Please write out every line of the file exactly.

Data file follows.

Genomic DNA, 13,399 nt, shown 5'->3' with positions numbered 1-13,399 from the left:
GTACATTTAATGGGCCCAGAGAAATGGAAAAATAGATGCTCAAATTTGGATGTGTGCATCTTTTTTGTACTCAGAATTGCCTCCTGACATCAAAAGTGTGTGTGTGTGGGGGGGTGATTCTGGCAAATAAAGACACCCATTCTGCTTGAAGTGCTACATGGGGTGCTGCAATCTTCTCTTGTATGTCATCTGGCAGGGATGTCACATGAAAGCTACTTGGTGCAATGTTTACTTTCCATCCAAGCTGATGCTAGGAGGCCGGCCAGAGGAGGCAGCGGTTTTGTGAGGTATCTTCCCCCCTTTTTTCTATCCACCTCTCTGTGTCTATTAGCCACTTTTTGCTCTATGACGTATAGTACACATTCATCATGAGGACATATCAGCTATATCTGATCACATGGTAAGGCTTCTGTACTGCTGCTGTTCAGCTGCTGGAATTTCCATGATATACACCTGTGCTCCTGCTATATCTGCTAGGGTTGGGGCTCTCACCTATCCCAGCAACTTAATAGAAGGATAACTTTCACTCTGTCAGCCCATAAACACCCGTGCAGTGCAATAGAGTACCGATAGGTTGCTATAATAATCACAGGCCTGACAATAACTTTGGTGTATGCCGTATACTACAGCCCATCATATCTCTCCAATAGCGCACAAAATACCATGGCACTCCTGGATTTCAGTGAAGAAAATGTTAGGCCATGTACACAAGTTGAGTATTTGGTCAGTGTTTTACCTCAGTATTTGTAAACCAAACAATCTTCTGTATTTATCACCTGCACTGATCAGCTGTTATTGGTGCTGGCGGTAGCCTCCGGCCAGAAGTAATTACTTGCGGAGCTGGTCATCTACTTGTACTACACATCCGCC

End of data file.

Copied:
Genomic DNA, 13,399 nt, shown 5'->3' with positions numbered 1-13,399 from the left:
GTACATTTAATGGGCCCAGAGAAATGGAAAAATAGATGCTCAAATTTGGATGTGTGCATCTTTTTTGTACTCAGAATTGCCTCCTGACATCAAAAGTGTGTGTGTGTGGGGGGGTGATTCTGGCAAATAAAGACACCCATTCTGCTTGAAGTGCTACATGGGGTGCTGCAATCTTCTCTTGTATGTCATCTGGCAGGGATGTCACATGAAAGCTACTTGGTGCAATGTTTACTTTCCATCCAAGCTGATGCTAGGAGGCCGGCCAGAGGAGGCAGCGGTTTTGTGAGGTATCTTCCCCCCTTTTTTCTATCCACCTCTCTGTGTCTATTAGCCACTTTTTGCTCTATGACGTATAGTACACATTCATCATGAGGACATATCAGCTATATCTGATCACATGGTAAGGCTTCTGTACTGCTGCTGTTCAGCTGCTGGAATTTCCATGATATACACCTGTGCTCCTGCTATATCTGCTAGGGTTGGGGCTCTCACCTATCCCAGCAACTTAATAGAAGGATAACTTTCACTCTGTCAGCCCATAAACACCCGTGCAGTGCAATAGAGTACCGATAGGTTGCTATAATAATCACAGGCCTGACAATAACTTTGGTGTATGCCGTATACTACAGCCCATCATATCTCTCCAATAGCGCACAAAATACCATGGCACTCCTGGATTTCAGTGAAGAAAATGTTAGGCCATGTACACAAGTTGAGTATTTGGTCAGTGTTTTACCTCAGTATTTGTAAACCAAACAATCTTCTGTATTTATCACCTGCACTGATCAGCTGTTATTGGTGCTGGCGGTAGCCTCCGGCCAGAAGTAATTACTTGCGGAGCTGGTCATCTACTTGTACTACACATCCGCC